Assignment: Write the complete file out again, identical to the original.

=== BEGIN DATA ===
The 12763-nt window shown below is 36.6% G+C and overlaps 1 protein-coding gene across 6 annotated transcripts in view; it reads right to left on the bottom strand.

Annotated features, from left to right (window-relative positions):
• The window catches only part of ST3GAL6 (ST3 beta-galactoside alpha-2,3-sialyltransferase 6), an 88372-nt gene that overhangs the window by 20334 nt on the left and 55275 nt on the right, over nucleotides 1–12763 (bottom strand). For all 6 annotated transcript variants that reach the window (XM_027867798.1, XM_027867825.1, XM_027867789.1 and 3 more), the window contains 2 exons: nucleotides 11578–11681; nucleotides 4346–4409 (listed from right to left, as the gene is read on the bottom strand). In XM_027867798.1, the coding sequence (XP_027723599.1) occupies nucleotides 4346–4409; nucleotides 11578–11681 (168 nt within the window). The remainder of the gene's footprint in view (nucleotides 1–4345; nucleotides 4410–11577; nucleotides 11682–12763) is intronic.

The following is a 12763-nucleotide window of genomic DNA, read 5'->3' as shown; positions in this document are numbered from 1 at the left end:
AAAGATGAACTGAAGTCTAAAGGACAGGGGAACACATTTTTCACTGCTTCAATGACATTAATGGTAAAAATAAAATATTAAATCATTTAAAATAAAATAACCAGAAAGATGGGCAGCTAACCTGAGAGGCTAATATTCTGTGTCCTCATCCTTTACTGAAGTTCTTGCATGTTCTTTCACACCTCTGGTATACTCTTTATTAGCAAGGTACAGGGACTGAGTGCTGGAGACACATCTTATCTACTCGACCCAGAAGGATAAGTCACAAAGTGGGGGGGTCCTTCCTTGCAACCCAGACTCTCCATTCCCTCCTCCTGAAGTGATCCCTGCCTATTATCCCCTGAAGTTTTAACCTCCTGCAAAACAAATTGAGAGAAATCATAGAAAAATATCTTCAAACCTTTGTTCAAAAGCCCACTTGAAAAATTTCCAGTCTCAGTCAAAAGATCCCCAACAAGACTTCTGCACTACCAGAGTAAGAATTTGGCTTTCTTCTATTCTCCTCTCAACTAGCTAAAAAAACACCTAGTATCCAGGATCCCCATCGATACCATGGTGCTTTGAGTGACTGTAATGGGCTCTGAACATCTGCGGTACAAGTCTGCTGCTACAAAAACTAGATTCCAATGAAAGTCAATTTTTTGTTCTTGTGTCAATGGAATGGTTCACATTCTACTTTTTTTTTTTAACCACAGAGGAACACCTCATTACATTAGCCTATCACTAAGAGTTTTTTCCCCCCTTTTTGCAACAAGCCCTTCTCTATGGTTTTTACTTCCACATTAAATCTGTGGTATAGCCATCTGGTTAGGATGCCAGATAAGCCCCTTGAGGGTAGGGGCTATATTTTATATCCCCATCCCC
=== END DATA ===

The 12763-nt window shown below is 36.6% G+C and overlaps 1 protein-coding gene across 6 annotated transcripts in view; it reads right to left on the bottom strand.

Annotated features, from left to right (window-relative positions):
• The window catches only part of ST3GAL6 (ST3 beta-galactoside alpha-2,3-sialyltransferase 6), an 88372-nt gene that overhangs the window by 20334 nt on the left and 55275 nt on the right, over nucleotides 1–12763 (bottom strand). For all 6 annotated transcript variants that reach the window (XM_027867798.1, XM_027867825.1, XM_027867789.1 and 3 more), the window contains 2 exons: nucleotides 11578–11681; nucleotides 4346–4409 (listed from right to left, as the gene is read on the bottom strand). In XM_027867798.1, the coding sequence (XP_027723599.1) occupies nucleotides 4346–4409; nucleotides 11578–11681 (168 nt within the window). The remainder of the gene's footprint in view (nucleotides 1–4345; nucleotides 4410–11577; nucleotides 11682–12763) is intronic.

The following is a 12763-nucleotide window of genomic DNA, read 5'->3' as shown; positions in this document are numbered from 1 at the left end:
AAAGATGAACTGAAGTCTAAAGGACAGGGGAACACATTTTTCACTGCTTCAATGACATTAATGGTAAAAATAAAATATTAAATCATTTAAAATAAAATAACCAGAAAGATGGGCAGCTAACCTGAGAGGCTAATATTCTGTGTCCTCATCCTTTACTGAAGTTCTTGCATGTTCTTTCACACCTCTGGTATACTCTTTATTAGCAAGGTACAGGGACTGAGTGCTGGAGACACATCTTATCTACTCGACCCAGAAGGATAAGTCACAAAGTGGGGGGGTCCTTCCTTGCAACCCAGACTCTCCATTCCCTCCTCCTGAAGTGATCCCTGCCTATTATCCCCTGAAGTTTTAACCTCCTGCAAAACAAATTGAGAGAAATCATAGAAAAATATCTTCAAACCTTTGTTCAAAAGCCCACTTGAAAAATTTCCAGTCTCAGTCAAAAGATCCCCAACAAGACTTCTGCACTACCAGAGTAAGAATTTGGCTTTCTTCTATTCTCCTCTCAACTAGCTAAAAAAACACCTAGTATCCAGGATCCCCATCGATACCATGGTGCTTTGAGTGACTGTAATGGGCTCTGAACATCTGCGGTACAAGTCTGCTGCTACAAAAACTAGATTCCAATGAAAGTCAATTTTTTGTTCTTGTGTCAATGGAATGGTTCACATTCTACTTTTTTTTTTTAACCACAGAGGAACACCTCATTACATTAGCCTATCACTAAGAGTTTTTTCCCCCCTTTTTGCAACAAGCCCTTCTCTATGGTTTTTACTTCCACATTAAATCTGTGGTATAGCCATCTGGTTAGGATGCCAGATAAGCCCCTTGAGGGTAGGGGCTATATTTTATATCCCCATCCCC